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    Goldman 1971, p. 772.Google Scholar
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    Ibid., p. 773.Google Scholar
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    Ginet 1990, p. 48.Google Scholar
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    Goldman 1976, pp. 15 ff.Google Scholar
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    Von Wright’s and Hart’s theses were not originally meant to intervene in that debate; but they can easily be reinterpreted in the light of it.Google Scholar
  28. 28.
    Von Wright 1963a, p. 36.Google Scholar
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    Von Wright 1968, p. 43.Google Scholar
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    Von Wright 1963a, p. 39.Google Scholar
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    Von Wright 1971, p. 69.Google Scholar
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    Ibid., p. 89.Google Scholar
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    Mosterín 1983, p. 176.Google Scholar
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    Although von Wright would certainly say so. The objections to his thesis refer to a problem of indeterminacy concerning non-intentional actions rather than to his treatment of intentional actions.Google Scholar
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    Mosterín 1983, p. 175.Google Scholar
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    Although some caution is warranted, since von Wright seems to suggest at one point that an agent may be mistaken about his own intentions: „My knowledge of my own intentions can be based on reflective knowledge of myself and on observing and putting an interpretation on my reactions. In such cases, knowledge of myself is just as ‘external’ and ‘indirect’ as that of another observer, and may be even less reliable than his knowledge of ine“ (von Wright 1971, p. 114).Google Scholar
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    Hart 1948/49, p. 145.Google Scholar
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    Ibid. p. 161.Google Scholar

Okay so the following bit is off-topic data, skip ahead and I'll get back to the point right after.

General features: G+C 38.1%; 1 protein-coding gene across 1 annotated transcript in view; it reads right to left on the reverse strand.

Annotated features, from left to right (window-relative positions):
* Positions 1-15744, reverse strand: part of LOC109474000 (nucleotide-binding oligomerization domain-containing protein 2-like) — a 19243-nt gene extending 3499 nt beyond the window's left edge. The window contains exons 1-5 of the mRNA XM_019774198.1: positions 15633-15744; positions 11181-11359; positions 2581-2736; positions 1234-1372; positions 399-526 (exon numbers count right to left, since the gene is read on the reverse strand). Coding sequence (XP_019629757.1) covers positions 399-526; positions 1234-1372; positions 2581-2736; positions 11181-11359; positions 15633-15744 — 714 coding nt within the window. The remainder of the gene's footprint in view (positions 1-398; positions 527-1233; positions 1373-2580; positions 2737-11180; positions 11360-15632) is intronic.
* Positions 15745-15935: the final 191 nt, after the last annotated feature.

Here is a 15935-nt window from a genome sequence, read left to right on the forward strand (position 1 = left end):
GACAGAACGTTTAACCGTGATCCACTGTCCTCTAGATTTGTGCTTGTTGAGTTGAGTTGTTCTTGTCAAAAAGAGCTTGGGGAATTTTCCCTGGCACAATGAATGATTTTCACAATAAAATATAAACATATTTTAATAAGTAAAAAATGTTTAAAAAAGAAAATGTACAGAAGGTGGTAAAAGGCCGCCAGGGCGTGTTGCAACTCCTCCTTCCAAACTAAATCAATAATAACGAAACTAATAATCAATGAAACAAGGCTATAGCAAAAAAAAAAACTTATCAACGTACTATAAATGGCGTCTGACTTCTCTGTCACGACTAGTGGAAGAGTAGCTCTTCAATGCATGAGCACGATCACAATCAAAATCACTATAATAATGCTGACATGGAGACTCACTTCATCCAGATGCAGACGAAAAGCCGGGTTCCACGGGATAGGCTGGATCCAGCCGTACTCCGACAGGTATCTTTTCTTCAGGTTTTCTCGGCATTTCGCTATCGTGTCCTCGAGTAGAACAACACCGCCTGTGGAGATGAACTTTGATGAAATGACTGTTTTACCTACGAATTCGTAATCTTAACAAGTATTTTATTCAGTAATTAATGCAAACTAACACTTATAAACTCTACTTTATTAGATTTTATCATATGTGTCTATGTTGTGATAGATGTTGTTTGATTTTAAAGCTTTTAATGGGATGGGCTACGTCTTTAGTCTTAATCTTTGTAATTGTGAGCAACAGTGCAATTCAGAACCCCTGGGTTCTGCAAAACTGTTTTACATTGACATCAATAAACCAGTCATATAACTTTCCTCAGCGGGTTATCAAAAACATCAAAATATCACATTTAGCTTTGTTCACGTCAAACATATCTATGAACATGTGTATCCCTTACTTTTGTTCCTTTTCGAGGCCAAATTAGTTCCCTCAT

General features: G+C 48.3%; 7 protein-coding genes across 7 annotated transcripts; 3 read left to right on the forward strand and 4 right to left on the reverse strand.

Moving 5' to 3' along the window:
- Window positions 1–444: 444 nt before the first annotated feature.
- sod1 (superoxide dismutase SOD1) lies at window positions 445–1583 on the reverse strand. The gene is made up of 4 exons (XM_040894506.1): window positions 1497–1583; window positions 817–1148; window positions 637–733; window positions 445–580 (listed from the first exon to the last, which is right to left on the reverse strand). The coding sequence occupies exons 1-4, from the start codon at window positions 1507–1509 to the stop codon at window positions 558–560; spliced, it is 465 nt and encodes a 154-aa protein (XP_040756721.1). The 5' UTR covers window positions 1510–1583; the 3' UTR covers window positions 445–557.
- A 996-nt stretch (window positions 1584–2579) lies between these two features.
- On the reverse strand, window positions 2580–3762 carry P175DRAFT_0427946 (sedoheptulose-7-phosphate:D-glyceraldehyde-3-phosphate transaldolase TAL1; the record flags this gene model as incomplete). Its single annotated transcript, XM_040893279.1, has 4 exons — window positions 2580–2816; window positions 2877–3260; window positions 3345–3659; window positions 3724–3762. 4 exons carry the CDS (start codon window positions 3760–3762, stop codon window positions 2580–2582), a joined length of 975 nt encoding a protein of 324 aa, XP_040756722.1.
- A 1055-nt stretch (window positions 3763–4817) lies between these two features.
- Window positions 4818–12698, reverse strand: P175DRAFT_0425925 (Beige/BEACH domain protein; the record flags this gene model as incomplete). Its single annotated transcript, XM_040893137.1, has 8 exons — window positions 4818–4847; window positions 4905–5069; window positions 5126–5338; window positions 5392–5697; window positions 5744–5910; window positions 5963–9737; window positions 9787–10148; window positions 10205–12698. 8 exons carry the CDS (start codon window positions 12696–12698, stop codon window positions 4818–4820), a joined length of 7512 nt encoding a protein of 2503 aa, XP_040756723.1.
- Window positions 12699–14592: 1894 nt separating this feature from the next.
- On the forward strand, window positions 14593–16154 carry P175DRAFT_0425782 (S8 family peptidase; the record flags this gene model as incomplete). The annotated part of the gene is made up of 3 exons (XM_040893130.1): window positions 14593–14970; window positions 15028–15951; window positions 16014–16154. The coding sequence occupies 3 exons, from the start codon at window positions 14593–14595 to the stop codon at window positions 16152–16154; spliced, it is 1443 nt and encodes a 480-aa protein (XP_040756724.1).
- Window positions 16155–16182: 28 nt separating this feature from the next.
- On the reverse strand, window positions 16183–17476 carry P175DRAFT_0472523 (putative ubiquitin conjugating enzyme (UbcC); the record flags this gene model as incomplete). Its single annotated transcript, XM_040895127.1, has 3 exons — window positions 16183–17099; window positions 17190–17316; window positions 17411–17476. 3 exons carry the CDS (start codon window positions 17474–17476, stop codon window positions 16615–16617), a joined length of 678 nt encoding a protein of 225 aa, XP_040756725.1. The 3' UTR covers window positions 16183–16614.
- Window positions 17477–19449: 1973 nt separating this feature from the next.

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    Cf. Nino 1987, p. 18.Google Scholar
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    Cf. the Preface in Hart 1973.Google Scholar
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    Hart too later referred to that sense of responsibility (as well as to responsibility as a causal relation): „To say that someone is legally responsible for something often means only that under legal rules he is liable to be made either to suffer or to pay compensation in certain eventualities“ (Hart 1973, p. 196). On the concept of responsibility in Hart (and in other authors) in general, cf., e. g., Larranaga Monjaraz (forthcoming).Google Scholar
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    Cf. below, Chapter VII, sect. 4.1.Google Scholar
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    Feinberg 1968, p. 116.Google Scholar
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    However, there are some exceptions to the assertion that we do not attribute intentions or intentional actions to agents. In the law, occasionally there are presumptions that can be interpreted as the attribution of an intention to an agent, regardless of his real intention. But such strong attributions of intention are usually connected with problems in proving what the agent’s real intention was. This connection with questions of proof (that is, of fact) again shows that our approach to the intentions of others is more like an attempt to discover what there intentions are than like an imputation of intentions according to some social rules, regardless of their intention in a psychological sense.Google Scholar
  45. 45.
    Mosterín 1993, p. 176.Google Scholar
  46. 46.
    Iwill have more to say about this distinction in Chapter VI.Google Scholar

Copyright information

© Springer Science+Business Media Dordrecht 2003

Authors and Affiliations

  • Daniel González Lagier
    • 1
  1. 1.University of AlicanteAlicanteSpain